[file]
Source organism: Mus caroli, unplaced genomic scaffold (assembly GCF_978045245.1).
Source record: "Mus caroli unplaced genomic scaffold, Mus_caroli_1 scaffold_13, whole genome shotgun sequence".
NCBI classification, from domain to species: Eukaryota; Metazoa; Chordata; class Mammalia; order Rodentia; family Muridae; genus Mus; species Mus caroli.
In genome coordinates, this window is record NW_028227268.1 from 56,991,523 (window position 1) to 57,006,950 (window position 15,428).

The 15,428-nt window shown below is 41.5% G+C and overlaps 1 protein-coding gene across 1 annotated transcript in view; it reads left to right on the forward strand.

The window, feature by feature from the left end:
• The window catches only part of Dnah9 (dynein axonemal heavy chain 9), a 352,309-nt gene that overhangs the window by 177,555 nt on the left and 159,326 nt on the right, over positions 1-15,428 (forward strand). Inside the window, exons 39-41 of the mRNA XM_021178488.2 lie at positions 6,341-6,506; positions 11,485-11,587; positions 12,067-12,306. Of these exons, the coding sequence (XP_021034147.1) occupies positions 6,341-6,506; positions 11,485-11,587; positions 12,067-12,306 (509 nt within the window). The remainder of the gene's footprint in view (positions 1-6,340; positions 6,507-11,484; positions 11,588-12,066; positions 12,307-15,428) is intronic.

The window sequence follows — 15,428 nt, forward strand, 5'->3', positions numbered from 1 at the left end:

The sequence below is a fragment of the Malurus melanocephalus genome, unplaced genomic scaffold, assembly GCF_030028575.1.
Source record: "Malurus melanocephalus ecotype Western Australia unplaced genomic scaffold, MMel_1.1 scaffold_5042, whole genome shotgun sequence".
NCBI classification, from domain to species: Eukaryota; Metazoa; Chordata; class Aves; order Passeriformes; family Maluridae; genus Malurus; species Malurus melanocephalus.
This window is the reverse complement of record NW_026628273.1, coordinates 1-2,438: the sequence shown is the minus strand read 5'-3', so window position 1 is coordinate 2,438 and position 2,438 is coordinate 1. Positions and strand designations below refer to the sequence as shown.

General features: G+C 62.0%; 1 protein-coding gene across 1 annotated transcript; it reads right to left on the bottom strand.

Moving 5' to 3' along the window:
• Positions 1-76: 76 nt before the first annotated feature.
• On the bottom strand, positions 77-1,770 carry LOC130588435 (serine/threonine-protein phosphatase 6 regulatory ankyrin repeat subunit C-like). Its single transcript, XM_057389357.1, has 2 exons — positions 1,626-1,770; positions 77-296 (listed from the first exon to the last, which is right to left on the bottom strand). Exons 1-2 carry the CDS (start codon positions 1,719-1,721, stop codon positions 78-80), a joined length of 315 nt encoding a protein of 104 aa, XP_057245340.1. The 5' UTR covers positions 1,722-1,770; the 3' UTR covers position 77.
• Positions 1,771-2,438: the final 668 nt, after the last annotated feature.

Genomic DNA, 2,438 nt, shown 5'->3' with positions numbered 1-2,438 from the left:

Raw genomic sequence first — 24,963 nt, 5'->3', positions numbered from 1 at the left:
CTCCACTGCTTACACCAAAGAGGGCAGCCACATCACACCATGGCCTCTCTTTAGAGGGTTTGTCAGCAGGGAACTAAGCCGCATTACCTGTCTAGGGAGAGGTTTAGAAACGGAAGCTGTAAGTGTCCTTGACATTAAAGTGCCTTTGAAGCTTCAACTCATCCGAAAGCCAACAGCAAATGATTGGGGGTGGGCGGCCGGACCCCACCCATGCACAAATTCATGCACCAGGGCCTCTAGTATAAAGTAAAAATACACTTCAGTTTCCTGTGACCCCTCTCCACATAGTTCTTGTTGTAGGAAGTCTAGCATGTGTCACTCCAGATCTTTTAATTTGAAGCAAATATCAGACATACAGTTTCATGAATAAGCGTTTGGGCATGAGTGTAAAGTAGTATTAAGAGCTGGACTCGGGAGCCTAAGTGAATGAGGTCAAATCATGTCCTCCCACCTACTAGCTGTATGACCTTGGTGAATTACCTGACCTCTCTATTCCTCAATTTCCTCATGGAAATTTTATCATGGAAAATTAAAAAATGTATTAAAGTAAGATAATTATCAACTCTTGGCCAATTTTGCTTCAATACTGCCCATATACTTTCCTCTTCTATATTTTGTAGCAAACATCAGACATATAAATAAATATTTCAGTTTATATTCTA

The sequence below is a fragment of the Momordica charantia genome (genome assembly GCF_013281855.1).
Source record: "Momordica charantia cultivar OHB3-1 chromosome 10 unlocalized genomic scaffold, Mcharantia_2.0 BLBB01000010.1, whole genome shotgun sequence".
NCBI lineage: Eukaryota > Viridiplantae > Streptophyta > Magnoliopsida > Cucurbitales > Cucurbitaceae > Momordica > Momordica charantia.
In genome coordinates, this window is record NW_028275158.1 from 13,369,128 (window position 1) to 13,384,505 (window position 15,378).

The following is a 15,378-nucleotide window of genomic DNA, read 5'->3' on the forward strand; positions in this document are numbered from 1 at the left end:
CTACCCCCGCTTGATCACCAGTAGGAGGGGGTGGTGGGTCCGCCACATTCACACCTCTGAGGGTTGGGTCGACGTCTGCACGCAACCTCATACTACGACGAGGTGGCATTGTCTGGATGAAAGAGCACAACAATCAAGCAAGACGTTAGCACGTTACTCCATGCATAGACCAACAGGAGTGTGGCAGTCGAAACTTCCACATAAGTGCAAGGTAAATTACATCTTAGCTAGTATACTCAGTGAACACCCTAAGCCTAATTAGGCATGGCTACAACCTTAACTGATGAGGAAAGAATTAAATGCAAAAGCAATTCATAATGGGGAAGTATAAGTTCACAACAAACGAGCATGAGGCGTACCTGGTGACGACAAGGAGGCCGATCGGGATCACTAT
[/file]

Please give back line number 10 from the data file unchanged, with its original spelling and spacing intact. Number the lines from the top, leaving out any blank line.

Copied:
Source record: "Malurus melanocephalus ecotype Western Australia unplaced genomic scaffold, MMel_1.1 scaffold_5042, whole genome shotgun sequence".